Stopover ecology and population dynamics of migratory shorebirds
Type of DegreePhD Dissertation
Forestry and Wildlife Science
MetadataShow full item record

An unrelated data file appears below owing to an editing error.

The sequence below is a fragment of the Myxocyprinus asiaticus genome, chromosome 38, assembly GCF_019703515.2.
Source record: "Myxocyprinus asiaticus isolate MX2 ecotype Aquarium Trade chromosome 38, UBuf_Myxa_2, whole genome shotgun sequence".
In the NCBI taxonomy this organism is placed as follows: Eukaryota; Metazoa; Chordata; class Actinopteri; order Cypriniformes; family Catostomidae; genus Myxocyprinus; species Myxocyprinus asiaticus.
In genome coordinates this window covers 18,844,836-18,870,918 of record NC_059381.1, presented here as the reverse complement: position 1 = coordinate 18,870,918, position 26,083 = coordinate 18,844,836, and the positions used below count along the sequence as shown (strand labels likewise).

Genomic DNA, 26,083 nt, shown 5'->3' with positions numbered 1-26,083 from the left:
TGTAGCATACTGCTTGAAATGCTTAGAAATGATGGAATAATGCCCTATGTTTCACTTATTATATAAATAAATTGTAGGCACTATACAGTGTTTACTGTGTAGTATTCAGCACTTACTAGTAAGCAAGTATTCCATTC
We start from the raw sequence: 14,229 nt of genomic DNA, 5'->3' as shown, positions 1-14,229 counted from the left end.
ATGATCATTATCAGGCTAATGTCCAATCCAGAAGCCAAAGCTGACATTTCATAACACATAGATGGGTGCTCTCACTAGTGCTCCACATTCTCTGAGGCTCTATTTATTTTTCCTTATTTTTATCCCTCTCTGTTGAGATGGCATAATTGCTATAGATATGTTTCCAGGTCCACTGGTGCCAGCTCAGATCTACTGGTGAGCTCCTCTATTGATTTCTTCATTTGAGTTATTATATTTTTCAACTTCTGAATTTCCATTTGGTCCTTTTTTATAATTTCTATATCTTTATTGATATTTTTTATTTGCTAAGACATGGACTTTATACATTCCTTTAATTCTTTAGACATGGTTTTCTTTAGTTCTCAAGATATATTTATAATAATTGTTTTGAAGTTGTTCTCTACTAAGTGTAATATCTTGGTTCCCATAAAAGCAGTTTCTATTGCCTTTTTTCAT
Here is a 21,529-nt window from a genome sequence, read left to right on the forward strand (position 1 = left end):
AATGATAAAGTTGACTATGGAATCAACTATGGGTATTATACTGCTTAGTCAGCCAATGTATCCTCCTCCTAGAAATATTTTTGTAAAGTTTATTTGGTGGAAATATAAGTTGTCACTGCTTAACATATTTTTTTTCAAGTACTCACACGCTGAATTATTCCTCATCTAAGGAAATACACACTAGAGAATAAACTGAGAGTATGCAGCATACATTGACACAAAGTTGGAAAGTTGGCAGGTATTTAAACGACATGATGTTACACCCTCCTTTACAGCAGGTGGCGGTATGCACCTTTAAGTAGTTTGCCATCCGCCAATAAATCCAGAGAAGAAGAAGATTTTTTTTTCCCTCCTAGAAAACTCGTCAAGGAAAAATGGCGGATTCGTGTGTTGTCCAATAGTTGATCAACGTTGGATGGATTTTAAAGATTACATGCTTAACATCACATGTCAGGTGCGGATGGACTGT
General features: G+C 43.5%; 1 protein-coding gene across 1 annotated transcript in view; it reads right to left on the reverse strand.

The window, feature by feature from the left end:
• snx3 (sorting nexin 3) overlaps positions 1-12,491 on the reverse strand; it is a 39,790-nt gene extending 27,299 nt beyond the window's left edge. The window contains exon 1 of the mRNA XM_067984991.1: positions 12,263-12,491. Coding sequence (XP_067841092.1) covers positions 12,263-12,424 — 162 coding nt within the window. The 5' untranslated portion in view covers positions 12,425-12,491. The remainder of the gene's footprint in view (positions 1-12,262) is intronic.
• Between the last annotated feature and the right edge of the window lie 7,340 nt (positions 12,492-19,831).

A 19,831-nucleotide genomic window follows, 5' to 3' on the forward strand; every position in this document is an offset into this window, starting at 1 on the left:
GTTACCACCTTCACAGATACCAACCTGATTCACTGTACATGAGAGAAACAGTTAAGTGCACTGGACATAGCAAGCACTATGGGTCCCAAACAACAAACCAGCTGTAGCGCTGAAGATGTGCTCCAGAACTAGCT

Migratory animals are declining worldwide, and for many species there are multiple threats to population stability from throughout the annual cycle. Animals performing long-distance migrations use stopover sites en route to replenish fat stores, and the congregation of individuals at migratory stopover sites affords an opportunity to track population health, particularly for species that are highly mobile and difficult to study at other times of year. However, analysis of these data presents several challenges due to the flow-through nature of stopover and uncertainties about how stopover site conditions influence both demographics and migratory behaviors. Here, I explore the use of quantitative methods and hierarchical modeling to lend clarity to our understanding of the role of stopover in the annual cycle of migratory birds, considering both an ecological perspective on the direct and indirect effects of stopover on demographics and migratory behavior, and a statistical perspective on advancing new and existing modeling frameworks for analyzing complex mark-recapture datasets. Using counts, trapping, and mark-resight monitoring data collected for three species of Arctic-breeding shorebirds in Delaware Bay, USA, I evaluate the ways that stopover site conditions and phenology of resource availability influence the timing and rate of mass gain during stopover, variation in site use among years, and population vital rates. Disentangling these responses is important for understanding how populations respond to changes in stopover conditions, and how to interpret changes in stopover passage population size. Understanding the relative role of stopover in the context of the annual cycle is important for informing conservation strategies that will be most effective at halting declines and promoting population stability.